Date of Award


Document Type



Edith Cowan University

Degree Name

Bachelor of Arts Honours


School of Psychology and Social Sciences


Faculty of Community Services, Education and Social Sciences

First Supervisor

Dr Justine Dandy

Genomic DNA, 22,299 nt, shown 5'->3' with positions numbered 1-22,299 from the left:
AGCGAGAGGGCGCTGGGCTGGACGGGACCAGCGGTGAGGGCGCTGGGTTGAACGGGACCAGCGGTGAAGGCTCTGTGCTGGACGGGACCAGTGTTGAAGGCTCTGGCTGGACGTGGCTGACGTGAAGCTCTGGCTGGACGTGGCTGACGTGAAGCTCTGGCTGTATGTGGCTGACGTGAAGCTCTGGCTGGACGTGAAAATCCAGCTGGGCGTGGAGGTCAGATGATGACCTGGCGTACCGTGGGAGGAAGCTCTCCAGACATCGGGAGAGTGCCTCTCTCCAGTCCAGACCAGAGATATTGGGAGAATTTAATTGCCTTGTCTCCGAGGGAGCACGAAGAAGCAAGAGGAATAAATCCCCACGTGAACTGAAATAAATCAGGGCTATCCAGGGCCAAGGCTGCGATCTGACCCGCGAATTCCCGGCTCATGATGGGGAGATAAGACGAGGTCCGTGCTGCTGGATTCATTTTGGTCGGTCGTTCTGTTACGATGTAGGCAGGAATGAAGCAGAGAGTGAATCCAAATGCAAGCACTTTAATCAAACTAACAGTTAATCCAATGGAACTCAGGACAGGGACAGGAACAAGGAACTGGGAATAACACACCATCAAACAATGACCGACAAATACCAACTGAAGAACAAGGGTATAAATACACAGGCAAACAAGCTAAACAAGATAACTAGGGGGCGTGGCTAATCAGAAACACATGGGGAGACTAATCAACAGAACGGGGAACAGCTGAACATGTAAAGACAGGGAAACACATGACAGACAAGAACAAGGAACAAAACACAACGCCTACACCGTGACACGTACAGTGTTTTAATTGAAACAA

Increasing trends in immigration in the contemporary world have reaffirmed the importance of understanding intercultural relations within multifarious, plural societies. A research-based understanding of these societies is essential for their successful management. This review focuses upon how the construct of ethnocentrism and its composites are related to attitudes to immigration and diversity. Theoretical explanations of ethnocentrism and intergroup processes are provided, and ethnocentrism is discussed in relation to several precipitators and moderators of ethnocentric attitudes to immigration and diversity, including authoritarianism, social dominance, security, ethnic hierarchies, cultural distance, and social conditions. It is recommended that future research focuses on the reciprocal views of ethnic groups in multi ethnic societies to gain a more accurate understanding of attitudes to immigration and diversity. International immigration creates culturally and ethnically diverse societies. In order to form a cohesive and inclusive society, societies must have an understanding of the aggregates of positive and negative attitudes towards immigrants and cultural diversity. This study focused upon how the construct of ethnocentrism is related to UK migrants' attitudes to immigration and diversity. Specifically, the study focused on the research question; does a relationship exist between ethnocentrism (ingroup favouratism and outgroup tolerance) and attitudes to cultural diversity and immigration? A total of 107 (59 female, 47 male) UK migrants were surveyed. The results indicate the majority of migrants viewed the ingroup most favourably, had neutral or indifferent attitudes towards diversity and were moderately tolerant of outgroups. Respondents who indicated they had a positive attitude towards multiculturalism demonstrated lower ethnocentrism scores. Those who were moderately tolerant of outgroups also had low ethnocentrism scores. Moreover, a simultaneous regression analysis showed that education was also an important predictor of attitudes to multiculturalism. In addition, a hierarchical preference for outgroups was also found in the study. These findings implicate the necessity for Australian research focusing on mutual and reciprocal attitudes of all migrants focusing on cultural diversity and immigration attitudes.